It ordered a month-long suspension of a memorandum of understanding between the two parties.
Among other things, the agreement allowed for a reduction in the number of invitations that had to be issued to riders in GCT/GCL-organised events based on their world rankings. The standard percentage of such invitations is 60%, but the GCT/GCL events were allowed a much smaller number, effectively not much more than half that figure. This enabled the GCT/GCL to profit from a greater number of paid-for entries.
It’s the latest, and a potentially crucial, development in the so-called pay-to-play controversy.
The GCT and its more recent mixed-nationality team series, the GCL, are privately run events, and as such can make up their own entry rules, but having these endorsed and blessed with ranking points by the FEI changes the complexion. A rider who doesn’t qualify for an invitation is faced with paying a non-inconsiderable entry fee in some shape or form, either as a member of a GCL team (valued at €2m per team per season) or individually.
The business model has to work for the GCL, but the ranking points issue is perhaps the most significant aspect. If you can’t afford to enter some events that carry upper-scale ranking points, you’re at a disadvantage.
The month-long suspension of the memorandum of understanding, pending deliberation by the Belgian Competition Authority, is in effect until January 20.
The issue is seen as of fundamental importance to the future of show jumping, with an almost universal feeling that the route to success is being made more accessible to those with deeper pockets.
This is the second time in recent years that the Belgian Competition Authority has been called into play with regard to the GCL. Last time, it was the GCL itself which sought its intercession against the FEI.
In 2015, after GCT announced it was to introduce the new team format (GCL), it took a case to stop the FEI invoking an ‘exclusivity’ clause which would have suspended riders taking part in the new league — the FEI seeing it as threat to the traditional Nations Cup format. The Belgian body made an interim ruling against the FEI, who appealed unsuccessfully.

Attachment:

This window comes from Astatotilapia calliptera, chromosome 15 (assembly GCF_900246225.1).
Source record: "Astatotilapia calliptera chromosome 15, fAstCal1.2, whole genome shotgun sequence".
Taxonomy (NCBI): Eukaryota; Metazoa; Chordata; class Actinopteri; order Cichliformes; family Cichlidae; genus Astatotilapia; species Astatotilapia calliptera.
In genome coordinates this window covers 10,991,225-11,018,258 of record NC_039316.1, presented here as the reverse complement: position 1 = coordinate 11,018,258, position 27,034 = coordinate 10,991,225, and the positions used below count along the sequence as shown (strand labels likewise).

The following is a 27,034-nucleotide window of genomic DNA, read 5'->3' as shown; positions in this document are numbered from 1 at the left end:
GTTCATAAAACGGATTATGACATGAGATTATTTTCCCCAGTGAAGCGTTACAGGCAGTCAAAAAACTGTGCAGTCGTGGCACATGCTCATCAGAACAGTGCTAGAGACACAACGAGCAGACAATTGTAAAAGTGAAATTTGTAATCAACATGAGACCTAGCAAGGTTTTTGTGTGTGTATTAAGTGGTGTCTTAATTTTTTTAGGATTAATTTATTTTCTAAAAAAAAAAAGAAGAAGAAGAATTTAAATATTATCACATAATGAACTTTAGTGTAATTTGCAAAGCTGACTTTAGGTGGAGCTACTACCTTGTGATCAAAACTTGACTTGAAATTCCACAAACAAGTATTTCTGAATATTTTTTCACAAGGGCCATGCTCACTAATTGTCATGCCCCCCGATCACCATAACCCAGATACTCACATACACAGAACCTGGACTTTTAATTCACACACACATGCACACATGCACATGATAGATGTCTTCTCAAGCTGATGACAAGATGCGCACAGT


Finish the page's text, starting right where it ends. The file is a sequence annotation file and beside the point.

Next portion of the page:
The new team format went ahead in 2016, and, in advance of the 2017 season, the two warring parties reached the memorandum of understanding that is the subject of the current ruling.
Meanwhile, the curtailment of Liverpool International Horse Show due to a nearby fire put a stop to the gallop of Shane Breen, who was having a fruitful weekend, with one win and a number of runner-up finishes.
The Tipperary rider was one of eight Irish show jumpers due to contest the Grand Prix, since cancelled. It is a credit to all concerned that there were no casualties, human or equine, after such an unfortunate incident.
There was one ‘field-of-play’ tragedy at the event. Dutch rider Sanne Thijssen’s horse, Sara Galotiere, had to be put down after an awkward landing in Saturday’s Horseware Ireland class. Equine fatalities in show jumping are rare, so it must be a case of sheer bad luck that this was the second one at the Liverpool show in the last three stagings. Two years ago Irish rider Cameron Hanley’s talented Antello Z came to grief during a 1.45m competition.
Breen’s efforts at Liverpool have seen him rise to 47th in the end-of-year world rankings issued yesterday. Bertram Allen is still the highest-ranked Irish rider, up two places to 20th, with Cian O’Connor 24th and Denis Lynch 25th. After a remarkable year, Mark McAuley has finally entered the top 100 at number 83 — a rise of almost 500 notches since the start of 2017.
The year ended with another international crown for Irish show jumping at the first staging of the FEI Ponies Trophy Final in Mechelen, Belgium. Seamus Hughes Kennedy and Cuffesgrange Cavalidam left all poles standing on the final day to claim an Irish victory, with Abbie Sweetnam and Dynamite Spartacus taking the runner-up position.
The other Irish rider in the event, Kate Derwin, just missed the podium when finishing fourth with Cul Ban Mistress, one fault shy of Belgium’s Aaron Tijskens.